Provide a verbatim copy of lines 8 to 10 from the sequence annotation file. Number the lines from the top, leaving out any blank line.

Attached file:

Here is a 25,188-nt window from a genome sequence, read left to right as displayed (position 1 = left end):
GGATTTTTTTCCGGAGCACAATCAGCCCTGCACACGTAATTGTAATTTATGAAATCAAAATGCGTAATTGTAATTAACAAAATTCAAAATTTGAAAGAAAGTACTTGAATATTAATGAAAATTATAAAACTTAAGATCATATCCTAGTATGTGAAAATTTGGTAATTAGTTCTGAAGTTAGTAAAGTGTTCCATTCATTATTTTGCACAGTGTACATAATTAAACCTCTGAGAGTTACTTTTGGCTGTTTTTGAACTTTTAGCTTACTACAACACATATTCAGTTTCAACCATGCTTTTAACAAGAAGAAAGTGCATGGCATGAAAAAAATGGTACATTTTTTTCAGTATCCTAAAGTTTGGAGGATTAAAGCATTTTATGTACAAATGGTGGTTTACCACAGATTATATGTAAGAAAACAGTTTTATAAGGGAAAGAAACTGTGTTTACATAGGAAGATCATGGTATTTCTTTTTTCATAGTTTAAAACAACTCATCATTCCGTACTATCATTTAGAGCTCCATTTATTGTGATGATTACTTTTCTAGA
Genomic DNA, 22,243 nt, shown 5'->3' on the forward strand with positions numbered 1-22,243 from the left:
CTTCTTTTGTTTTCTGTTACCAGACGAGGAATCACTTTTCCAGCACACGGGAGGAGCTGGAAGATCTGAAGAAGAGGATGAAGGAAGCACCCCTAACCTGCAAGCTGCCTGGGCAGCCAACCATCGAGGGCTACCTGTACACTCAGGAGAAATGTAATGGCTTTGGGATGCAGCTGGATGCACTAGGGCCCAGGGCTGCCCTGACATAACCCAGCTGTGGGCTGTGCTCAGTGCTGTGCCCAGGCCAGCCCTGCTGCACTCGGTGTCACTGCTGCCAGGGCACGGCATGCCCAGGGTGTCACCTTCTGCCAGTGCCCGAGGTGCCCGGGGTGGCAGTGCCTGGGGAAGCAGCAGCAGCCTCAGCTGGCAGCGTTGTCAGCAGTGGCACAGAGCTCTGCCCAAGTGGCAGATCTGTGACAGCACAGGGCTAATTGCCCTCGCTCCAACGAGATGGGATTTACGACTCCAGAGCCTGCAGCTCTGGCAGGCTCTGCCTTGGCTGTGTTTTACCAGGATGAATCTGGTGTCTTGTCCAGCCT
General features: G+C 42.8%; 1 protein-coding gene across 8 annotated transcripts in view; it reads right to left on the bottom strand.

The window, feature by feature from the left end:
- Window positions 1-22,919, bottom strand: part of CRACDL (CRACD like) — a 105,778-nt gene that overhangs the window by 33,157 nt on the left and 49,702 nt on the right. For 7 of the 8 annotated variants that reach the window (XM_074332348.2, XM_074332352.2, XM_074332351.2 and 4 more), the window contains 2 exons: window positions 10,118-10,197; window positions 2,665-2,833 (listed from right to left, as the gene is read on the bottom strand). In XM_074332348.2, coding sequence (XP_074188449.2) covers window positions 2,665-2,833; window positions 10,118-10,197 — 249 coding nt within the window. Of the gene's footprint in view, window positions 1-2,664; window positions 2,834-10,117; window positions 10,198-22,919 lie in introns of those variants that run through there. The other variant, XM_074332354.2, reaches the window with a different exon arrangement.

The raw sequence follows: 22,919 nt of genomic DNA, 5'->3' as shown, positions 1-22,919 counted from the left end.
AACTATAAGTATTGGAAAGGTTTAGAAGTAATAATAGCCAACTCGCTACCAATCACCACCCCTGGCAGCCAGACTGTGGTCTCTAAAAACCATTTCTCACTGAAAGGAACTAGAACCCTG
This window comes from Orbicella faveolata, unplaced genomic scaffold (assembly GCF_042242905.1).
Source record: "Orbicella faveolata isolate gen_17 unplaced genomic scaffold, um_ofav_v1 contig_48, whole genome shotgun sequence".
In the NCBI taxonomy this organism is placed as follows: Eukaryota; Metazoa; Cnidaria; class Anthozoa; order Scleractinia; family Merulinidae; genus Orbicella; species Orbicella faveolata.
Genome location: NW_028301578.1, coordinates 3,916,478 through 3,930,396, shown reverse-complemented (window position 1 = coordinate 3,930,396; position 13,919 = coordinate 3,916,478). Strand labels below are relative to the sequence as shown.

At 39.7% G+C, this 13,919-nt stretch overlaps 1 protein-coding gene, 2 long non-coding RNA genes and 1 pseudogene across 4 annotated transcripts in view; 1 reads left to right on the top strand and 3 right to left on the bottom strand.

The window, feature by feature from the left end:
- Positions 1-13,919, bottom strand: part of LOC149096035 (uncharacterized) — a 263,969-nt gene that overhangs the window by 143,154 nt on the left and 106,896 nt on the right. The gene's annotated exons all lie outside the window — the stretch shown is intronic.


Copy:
The raw sequence follows: 22,919 nt of genomic DNA, 5'->3' as shown, positions 1-22,919 counted from the left end.
AACTATAAGTATTGGAAAGGTTTAGAAGTAATAATAGCCAACTCGCTACCAATCACCACCCCTGGCAGCCAGACTGTGGTCTCTAAAAACCATTTCTCACTGAAAGGAACTAGAACCCTG
This window comes from Orbicella faveolata, unplaced genomic scaffold (assembly GCF_042242905.1).